Prague Fashion Week is one of the many global events sponsored by Mercedes-Benz in an effort to give nascent designers and local brands an international presence — other iterations include Mercedes-Benz Fashion Week Russia and Mercedes-Benz Fashion Week Istanbul. With several fashion schools in its city limits, however, the Czech capital would appear to have an advantage over other regions in cultivating new talent for the international market.
Indeed, the fresh minds bred by the two universities represented by Mercedes-Benz Fashion Week Prague, Umprum and UTB ZLÍN, complemented the established talents with adolescent zest. What resulted was a surprisingly market-ready selection of progressive creations — if you like what you see, the MBPFW website helpfully includes links to shop some of the presenters’ clothing.
After attending the weeklong event, HYPEBEAST has selected the must-see moments from MBFWP. Read on for a recap of the fashion week’s best showings.
Jan Cerny is one of the most established young Czech designers, having launched his own label in 2015 and joined the MBFWP line-up in 2017. Currently balancing his time between his eponymous brand and an internship at Louis Vuitton, Cerny has shown ambitious creativity with each collection.
The Fall/Winter 2019 collection Cerny showed last week is an excellent introduction to his designs, demonstrating Cerny’s ability to toe the line between youthful exuberance and contemporary sophistication. Splattered tie-dye, bold colors, stylized “JAN” branding and clever construction — asymmetric hems and doubled-up snap button closure — subverts Cerny’s workwear inspiration with aplomb. Cerny designs clothes for himself and his young Czech fanbase, underlined by ample pride for his native country; the entire line is crafted in the Czech Republic, anchored by special deconstructed sneakers created in collaboration with local footwear company Prestige.
Umprum: Atelier Módní Tvorby
One of the city’s premier fashion schools, Umprum was represented at the event by Pavel Ivančic’s Atelier Módní Tvorby, a collective of graduating seniors to present a diverse array of looks on the runway. Though fellow Czech fashion school UTB ZLÍN’s showcase was arguably more theatrical, Umprum’s output was a worthy hybrid of cutting-edge intent and commercial influence, yielding clothing that was both conceptual and functional.
Emoji-studded jackets reminded viewers that, yes, this is a presentation of adolescent students, with other touches of youth coming by way of a delicate lace cut-out held aloft by a model walking down the runway. Bright sportswear was twisted into a shrewd gown-and-culotte set, taking the athleisure concept to the next level, while workwear-indebted chore coats were bolstered by graphic pocket details and mixed-material intrigue. A floral dress demonstrated advanced pattern-cutting, with petals delicately floating off the body and several blooms peeling back to reveal hidden houndstooth.
Some of fashion’s foremost creatives found their way into fashion accidentally, rather than working through a formal education. Such is the case for Lukáš Krnáč, who studied animation before joining the design studio at Tomas Bata University in the Czech city of Zlín. Krnáč takes a playful tact when designing his fledgling eponymous line, with a growing number of Czech fashionistas taking note of his eccentric creations each season.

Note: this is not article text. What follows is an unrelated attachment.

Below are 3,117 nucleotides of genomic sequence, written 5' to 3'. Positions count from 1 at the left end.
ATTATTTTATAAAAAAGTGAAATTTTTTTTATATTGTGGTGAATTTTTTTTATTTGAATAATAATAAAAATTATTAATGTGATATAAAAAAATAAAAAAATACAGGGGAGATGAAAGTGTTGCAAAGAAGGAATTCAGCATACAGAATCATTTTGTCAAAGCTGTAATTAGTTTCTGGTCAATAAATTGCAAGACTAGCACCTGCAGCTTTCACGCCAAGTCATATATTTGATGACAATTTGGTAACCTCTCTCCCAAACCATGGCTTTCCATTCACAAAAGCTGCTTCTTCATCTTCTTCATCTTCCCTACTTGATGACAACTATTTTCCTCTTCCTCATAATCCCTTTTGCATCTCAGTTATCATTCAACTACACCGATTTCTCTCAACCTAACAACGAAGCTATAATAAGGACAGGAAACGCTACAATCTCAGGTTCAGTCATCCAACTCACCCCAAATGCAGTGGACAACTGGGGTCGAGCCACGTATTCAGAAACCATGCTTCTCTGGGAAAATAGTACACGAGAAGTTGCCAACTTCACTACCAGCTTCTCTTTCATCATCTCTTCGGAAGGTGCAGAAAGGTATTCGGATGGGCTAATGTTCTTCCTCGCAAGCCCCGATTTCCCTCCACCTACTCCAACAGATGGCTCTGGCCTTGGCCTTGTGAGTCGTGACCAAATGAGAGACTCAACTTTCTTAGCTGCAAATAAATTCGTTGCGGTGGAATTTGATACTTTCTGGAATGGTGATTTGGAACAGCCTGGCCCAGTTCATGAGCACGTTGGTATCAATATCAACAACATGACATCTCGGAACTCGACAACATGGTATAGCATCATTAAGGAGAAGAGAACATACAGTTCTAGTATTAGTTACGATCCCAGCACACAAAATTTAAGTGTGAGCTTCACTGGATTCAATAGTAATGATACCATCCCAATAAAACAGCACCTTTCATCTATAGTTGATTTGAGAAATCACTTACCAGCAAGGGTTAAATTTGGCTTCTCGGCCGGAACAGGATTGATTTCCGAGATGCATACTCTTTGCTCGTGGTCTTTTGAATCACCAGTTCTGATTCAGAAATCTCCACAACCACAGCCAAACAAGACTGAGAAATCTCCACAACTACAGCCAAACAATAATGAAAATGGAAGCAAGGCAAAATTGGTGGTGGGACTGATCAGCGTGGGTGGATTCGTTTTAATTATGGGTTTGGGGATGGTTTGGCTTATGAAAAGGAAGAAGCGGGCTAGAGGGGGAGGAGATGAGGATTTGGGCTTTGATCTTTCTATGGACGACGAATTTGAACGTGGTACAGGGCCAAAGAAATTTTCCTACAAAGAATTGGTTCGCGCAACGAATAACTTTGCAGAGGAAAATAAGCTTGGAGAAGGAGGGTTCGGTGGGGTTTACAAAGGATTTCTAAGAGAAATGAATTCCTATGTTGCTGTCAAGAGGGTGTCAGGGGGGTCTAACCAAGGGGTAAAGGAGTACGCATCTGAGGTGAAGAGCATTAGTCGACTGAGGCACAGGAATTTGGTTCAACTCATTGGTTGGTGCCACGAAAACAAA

Krnáč drew influence from rural Czech villages for Fall/Winter 2019, blending picnic-ready gingham patterns and fence-like patterns with bold florals and satin dresses. The upscale inclinations were undercut with adorable plastic goat appliqué and pig prints. Plastic waders really drove the farming influence home, while slouchy wool coats and tracksuits ensure comfort for chic city dwellers.
Many Czech brands exclusively design womenswear, with an occasional mixed-gender offering. Young creative Adam Kost is a rare outlier, developing his vision of progressive menswear garments while studying fashion and footwear design at Umprum. Kost won a contest to work with footwear label Bata and was sponsored by Esquire for Fall/Winter 2019, underpinning the buzz around the juvenile designer’s output.
In line with his past efforts, Kost overturned menswear constructs with clever styling, pulling sweaters down around his models’ shoulders, tucking in blazers and cropping his chunky knitwear. Swirls of color were digitally printed onto the garments, inspired by topographic rock formations underground, while ingenious magnet fastening seals jackets shut and holds pouches against the surface of each garment.
An established talent on the European Fashion Week circuit, Petra Ptáčková developed a taste for detail-oriented couture techniques at prestigious French university École de la Chambre Syndicale de la Couture Parisienne. She debuted her eponymous brand in 2014 at Mercedes-Benz events in both Prague and Amsterdam, illustrating a taste for what Ptáčková describes as “magic realism”; draping genderless cuts, painted prints, vivid color and cheeky, inverted garments inform the seasonal collections.
These tenets carried over to Ptáčková’s Fall/Winter 2019 show, swathing a variety of models in richly-textured scarves, dresses and jackets. Billowing trousers and militaristic parkas grounded the fanciful colors and patterns seen elsewhere, olive tones juxtaposed against brilliant tie-dye. Functional waist bags, backpacks and pouches gave the quilted looks a utilitarian edge, again offsetting comfortable garments with rugged motifs.
For more from Prague Fashion Week, check out the event’s best street style.